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Has anyone gotten wet in an Epic tent?
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Lawrence Vito
(winefood) - F

Locale: Northern California
Has anyone gotten wet in an Epic tent? on 12/17/2006 05:33:15 MST Print View

Hello Everyone,

Has anyone gotten soaked in a tent made of Epic? I have read everything on this site that I can about tents made of Epic. Some people experienced leaks at the seams but I havn't read of anyone getting soaked.
I am strongly considering ordering a Titanium Goat Vertex made of Epic for year round use. Unlike other pyramid style shelters, the Vertex tents only have 1 seam instead of 4 to 6 and that should be equal less opportunities for leaks to occur. I got the idea of a tipi made of Epic, from a review of the Hex 3 by Ryan Jordan in which he said he said something like he uses a Hex 3 made of Epic because it has improved breathability for winter camping.

Titanium Goat offers their floorless tipis in different sizes and in a choice of DWR, Sylnylon and Epic. To my way of thinking Epic combines the best qualities of breathability and water resistance. My theory is that in a steep walled shelter like a tipi, Epic would not leak even after the 5 or so hours it is supposed take for tents made of Epic to start leaking because the water will wick downwards to the bottom of the tent as it does in the DWR version of the Vertex. If anyone thinks that a tipi style tent would leak just like any other tent, please let me know.

Most of my trips are done in the Spring and late fall in the high Sierra, although I am planning a trip this winter to the Lost Coast, which some of you know can be quite wet and windy and I don't want to drown in my own tent.

Your opinions are very welcome. Thanks for shareing.

Larry

Edited by winefood on 12/17/2006 05:37:13 MST.

Ben 2 World
(ben2world) - MLife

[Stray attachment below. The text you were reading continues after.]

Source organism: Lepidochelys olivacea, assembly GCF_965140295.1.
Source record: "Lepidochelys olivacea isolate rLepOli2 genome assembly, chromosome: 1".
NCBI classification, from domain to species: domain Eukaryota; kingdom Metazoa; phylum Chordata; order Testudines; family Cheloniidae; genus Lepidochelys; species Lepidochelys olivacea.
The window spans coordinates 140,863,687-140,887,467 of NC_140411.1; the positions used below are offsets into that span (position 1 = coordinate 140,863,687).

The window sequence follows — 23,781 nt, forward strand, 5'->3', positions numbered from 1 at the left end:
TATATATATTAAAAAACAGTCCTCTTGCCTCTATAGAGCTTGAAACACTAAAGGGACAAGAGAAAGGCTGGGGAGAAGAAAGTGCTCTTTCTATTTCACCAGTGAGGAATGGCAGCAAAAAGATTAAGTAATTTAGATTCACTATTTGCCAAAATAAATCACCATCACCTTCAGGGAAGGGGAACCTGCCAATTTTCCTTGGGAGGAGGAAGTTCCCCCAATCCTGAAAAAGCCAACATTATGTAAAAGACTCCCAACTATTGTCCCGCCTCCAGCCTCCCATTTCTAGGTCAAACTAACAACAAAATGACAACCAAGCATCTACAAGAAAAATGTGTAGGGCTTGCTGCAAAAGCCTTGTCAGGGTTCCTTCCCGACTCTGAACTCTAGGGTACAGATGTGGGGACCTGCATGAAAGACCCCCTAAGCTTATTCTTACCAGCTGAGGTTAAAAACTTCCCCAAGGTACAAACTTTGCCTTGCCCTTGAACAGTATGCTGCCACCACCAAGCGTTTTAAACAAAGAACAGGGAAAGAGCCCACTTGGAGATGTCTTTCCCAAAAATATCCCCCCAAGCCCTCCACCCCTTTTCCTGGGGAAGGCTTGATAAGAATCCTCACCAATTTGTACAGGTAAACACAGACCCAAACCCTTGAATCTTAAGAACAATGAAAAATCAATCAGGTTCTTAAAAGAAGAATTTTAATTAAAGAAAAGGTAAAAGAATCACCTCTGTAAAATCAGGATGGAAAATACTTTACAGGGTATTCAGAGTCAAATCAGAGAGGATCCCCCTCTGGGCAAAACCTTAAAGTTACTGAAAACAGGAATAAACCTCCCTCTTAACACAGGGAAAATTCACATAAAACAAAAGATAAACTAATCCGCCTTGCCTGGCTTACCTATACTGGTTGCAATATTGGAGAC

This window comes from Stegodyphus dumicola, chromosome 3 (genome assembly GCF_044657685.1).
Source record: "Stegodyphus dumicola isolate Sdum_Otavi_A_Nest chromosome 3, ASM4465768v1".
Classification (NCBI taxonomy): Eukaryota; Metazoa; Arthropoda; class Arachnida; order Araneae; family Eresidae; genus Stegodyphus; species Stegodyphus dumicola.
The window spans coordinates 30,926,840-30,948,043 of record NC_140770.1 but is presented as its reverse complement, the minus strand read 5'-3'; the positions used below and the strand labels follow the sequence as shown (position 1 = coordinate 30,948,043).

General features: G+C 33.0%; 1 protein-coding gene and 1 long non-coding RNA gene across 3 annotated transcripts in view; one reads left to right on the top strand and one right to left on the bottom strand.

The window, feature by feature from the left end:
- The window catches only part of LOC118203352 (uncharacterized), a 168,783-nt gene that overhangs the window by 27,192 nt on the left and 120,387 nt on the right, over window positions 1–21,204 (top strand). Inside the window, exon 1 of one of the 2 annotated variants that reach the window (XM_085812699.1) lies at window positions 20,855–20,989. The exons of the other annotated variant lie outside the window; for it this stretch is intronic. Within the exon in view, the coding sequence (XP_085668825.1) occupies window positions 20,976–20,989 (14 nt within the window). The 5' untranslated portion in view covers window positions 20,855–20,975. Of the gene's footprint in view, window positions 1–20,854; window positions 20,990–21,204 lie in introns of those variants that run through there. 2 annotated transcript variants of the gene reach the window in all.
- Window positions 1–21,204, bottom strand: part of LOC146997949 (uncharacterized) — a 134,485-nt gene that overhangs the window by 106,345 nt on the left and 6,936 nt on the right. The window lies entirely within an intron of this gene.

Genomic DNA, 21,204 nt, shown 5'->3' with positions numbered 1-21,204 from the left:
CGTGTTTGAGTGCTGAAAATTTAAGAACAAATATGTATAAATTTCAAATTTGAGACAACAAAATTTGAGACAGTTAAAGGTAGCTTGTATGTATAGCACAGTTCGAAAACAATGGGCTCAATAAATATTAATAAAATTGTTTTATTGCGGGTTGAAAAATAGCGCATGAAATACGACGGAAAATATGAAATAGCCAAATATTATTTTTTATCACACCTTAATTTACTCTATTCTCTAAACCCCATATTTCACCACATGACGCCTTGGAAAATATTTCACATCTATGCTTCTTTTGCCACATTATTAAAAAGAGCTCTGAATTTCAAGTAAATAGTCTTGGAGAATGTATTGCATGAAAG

Locale: So Cal
Re: Has anyone gotten wet in an Epic tent? on 12/17/2006 10:33:31 MST Print View

I have -- in a seam sealed Black Diamond Firstlight.

Now, to be fair, the BD Firstlight is marketed as "highly rain resistant", not rainproof. Talking with a BD rep, the tent fabric can block out 5 hours' worth of rain.

In my backyard testing, the tent kept out heavy rain for about 9 hours -- substantially longer then expected. However, once water started to seep its way in, that was it. Water wasn't just coming in at one or two places where you could sponge it off -- it was really seeping through!

To me, an EPIC tent is great for places where rain is either seasonal or quick moving. But if there's a chance of a day-long downpour (or worse), then bring something that's truly waterproof. 9 hours might sound like a long time, but say it's 3pm and it's been raining hard. Do you put up your tent right then and there -- and risk getting soaked by midnight if rain continues? Or do you tough it out in the rain and wait until 9pm to set up your tent so you can remain dry through the night and into early morning? I wouldn't put myself between a rock and a hard place like that.

Edited by ben2world on 12/17/2006 10:54:26 MST.

Mike Barney
(eaglemb) - F

Locale: AZ, the Great Southwest!
Re: Re: Has anyone gotten wet in an Epic tent? on 12/17/2006 12:46:17 MST Print View

Benjamin,
is it "highly rain resistant" for a total product life of 5 - 9 hours, or does the 5 - 9 hours start over after it has dried out?

Thanks,
MikeB

Ben 2 World
(ben2world) - MLife

Locale: So Cal
Re: Has anyone gotten wet in an Epic tent? on 12/17/2006 13:01:47 MST Print View